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Unit (2019)

Information on this page, including unit offerings, is from the 2019 academic year.

Introduction to Marine Biology (BIO180)

Organisational Unit Environmental and Conservation Sciences
Credit Points 3
Availability MURDOCH: S1-internal
Teaching Timetables Murdoch S1
Description This unit provides an introduction to marine organisms and ecosystems and thus a framework for further study of marine biology. Students will develop specialist knowledge in marine biology and skills in the identification of marine organisms and the conduct of marine research. The main topics covered are: (i) the marine environment; (ii) the types and variety of marine organisms; and (iii) major ecological categories of marine organisms.
Unit Learning Outcomes On successful completion of the Unit, a student should be able to:
1. describe, analyse and critically discuss some of the main biological properties of marine systems;
2. provide marine examples of general biological principles and phenomena;
3. identify common types of marine organisms;
4. conduct marine-related research and report the results in a professional and scientific manner;
5. collect, collate and use information to develop meaningful answers to questions on topics in marine biology.
Timetabled Learning Activities Lectures: 2 hours per week; laboratories: 4 x 3-hour sessions (includes 1 hour pre-lab) over the semester; workshops: 4 x 2-hour sessions.
Unit Learning Experiences The approach to learning in this unit is to encourage student choice and independent and deep learning. All students conduct an independent study project, which, as the name implies, is largely student driven. Students can choose between a literature project, which is ideal for students who enjoy self-learning and want choice over when they study, and a documentary project, which is ideal for students who enjoy group work and learning in more structured environments. Workshops are used to provide assistance for the documentary project. Test and exam questions are available at the beginning of semester to facilitate deep learning.
Assessment A practical exam is used to test skills in identifying marine organisms. The independent study project is assessed via reports that test skills related to conducting marine research. This project is progressively conducted throughout the semester, with feedback provided by members of the teaching team at critical points in the process. The final exam tests knowledge of marine biology and ability to collect, collate and use information to develop meaningful answers to questions. A test is conducted during semester to give students an indication of the effectiveness of their approach to studying for the final exam.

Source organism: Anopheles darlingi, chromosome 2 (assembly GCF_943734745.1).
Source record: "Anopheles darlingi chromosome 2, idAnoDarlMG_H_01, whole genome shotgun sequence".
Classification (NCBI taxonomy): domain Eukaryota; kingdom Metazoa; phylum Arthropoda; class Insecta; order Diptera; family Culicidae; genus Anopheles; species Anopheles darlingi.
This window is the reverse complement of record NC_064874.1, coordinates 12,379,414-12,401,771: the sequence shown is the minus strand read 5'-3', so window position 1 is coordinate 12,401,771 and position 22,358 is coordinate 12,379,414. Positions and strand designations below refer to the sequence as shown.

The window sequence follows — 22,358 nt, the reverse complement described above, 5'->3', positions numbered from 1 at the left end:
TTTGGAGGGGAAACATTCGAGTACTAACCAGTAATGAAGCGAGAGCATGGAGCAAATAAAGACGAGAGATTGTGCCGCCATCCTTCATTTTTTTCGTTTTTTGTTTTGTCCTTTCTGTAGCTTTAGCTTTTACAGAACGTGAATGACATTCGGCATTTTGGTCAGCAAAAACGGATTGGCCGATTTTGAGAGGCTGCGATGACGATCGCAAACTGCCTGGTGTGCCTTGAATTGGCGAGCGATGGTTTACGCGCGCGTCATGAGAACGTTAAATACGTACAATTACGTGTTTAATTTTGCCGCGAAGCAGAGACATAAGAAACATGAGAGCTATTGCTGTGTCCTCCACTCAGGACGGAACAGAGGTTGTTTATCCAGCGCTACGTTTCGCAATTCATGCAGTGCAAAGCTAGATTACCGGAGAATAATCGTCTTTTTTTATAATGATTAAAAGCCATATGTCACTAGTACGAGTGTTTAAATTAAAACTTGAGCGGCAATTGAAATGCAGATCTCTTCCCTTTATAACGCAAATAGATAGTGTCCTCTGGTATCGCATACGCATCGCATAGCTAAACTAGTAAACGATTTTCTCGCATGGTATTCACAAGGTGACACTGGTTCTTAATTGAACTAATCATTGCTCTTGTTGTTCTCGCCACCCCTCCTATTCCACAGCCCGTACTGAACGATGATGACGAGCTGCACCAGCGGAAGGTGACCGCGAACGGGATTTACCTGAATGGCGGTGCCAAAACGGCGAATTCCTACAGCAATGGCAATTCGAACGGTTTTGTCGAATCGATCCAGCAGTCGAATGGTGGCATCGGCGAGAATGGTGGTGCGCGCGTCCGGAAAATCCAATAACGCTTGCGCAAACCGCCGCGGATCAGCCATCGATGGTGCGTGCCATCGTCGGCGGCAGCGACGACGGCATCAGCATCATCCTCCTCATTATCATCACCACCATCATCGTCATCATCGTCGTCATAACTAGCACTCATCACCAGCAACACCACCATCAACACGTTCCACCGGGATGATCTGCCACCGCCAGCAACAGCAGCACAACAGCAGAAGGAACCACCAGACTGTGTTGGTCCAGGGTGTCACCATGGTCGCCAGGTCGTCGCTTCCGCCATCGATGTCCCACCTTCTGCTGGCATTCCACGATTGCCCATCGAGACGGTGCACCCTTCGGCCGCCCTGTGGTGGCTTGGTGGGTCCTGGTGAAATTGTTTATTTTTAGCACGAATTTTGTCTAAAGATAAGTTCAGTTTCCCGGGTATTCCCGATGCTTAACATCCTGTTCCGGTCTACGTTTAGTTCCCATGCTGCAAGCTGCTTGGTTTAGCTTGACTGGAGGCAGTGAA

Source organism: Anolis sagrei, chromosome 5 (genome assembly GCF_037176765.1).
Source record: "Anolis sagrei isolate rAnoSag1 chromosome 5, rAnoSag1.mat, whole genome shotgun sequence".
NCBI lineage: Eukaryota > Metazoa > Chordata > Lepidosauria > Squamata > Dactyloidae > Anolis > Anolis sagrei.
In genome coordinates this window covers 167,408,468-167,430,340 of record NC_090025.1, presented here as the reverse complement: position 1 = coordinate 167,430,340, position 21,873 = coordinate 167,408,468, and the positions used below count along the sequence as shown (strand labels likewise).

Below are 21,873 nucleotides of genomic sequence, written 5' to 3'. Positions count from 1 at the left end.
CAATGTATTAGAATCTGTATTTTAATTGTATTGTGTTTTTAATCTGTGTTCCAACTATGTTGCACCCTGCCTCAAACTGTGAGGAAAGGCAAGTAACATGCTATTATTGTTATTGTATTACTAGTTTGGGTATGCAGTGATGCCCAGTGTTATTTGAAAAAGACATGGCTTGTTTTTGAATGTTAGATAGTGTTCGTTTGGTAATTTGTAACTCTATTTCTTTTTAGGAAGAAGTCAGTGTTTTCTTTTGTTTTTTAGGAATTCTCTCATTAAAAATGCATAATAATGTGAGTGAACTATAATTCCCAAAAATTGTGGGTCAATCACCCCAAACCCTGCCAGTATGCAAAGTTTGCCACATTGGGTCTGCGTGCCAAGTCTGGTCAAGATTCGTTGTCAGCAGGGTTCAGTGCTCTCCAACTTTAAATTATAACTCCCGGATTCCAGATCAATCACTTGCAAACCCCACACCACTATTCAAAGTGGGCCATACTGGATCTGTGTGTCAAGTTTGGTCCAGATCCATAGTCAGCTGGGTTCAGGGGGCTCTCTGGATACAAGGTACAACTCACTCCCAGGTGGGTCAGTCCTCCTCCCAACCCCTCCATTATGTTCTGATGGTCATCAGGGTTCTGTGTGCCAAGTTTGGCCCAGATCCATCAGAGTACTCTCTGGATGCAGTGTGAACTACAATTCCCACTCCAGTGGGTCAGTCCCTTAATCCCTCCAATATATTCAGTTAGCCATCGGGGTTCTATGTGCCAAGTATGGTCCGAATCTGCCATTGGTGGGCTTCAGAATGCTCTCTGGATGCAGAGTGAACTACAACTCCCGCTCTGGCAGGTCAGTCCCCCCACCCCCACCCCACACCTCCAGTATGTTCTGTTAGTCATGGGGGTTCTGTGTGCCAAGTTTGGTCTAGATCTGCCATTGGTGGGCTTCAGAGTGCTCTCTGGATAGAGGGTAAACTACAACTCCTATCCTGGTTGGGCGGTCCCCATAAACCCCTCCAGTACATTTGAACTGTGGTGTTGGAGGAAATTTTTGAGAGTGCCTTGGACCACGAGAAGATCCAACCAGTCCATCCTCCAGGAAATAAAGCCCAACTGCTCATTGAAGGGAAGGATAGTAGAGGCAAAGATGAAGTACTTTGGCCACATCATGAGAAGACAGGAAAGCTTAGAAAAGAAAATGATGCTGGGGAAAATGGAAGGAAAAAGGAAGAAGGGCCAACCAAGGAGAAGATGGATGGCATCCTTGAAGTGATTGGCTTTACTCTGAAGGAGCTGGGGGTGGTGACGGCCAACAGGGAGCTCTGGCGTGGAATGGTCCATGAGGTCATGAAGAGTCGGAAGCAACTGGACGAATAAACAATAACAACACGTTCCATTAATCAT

Prerequisites Nil.
Appears in these Courses/Majors:
see individual structures for context
Marine Biology (BSc) [New in 2017]
Marine Science (BSc) [New in 2014]
Appears in these Minors Ecosystem Management
Fisheries Science
Marine Biology
Plant Biology
Resource Management
Wildlife Conservation
Internet Access RequirementsMurdoch units normally include an online component comprising materials, discussions, lecture recordings and assessment activities. All students, regardless of their location or mode of study, need to have access to and be able to use computing devices with browsing capability and a connection to the Internet via Broadband (Cable, ADSL or Mobile) or Wireless. The Internet connection should be readily available and allow large amounts of data to be streamed or downloaded (approximately 100MB per lecture recording). Students also need to be able to enter into online discussions and submit assignments online.

Contacts

Unit Coordinator
BIO180
Dr Jennifer Chaplin
Senior Lecturer in Biological Sciences

Murdoch Campus
t: 9360 2294
e: J.Chaplin@murdoch.edu.au
o: 240.2.029 - Biological Sciences, Murdoch Campus
Unit Contacts
BIO180

MURDOCH: S1-Internal
Dr Jennifer Chaplin
Senior Lecturer in Biological Sciences

Murdoch Campus
t: 9360 2294
e: J.Chaplin@murdoch.edu.au
o: 240.2.029 - Biological Sciences, Murdoch Campus
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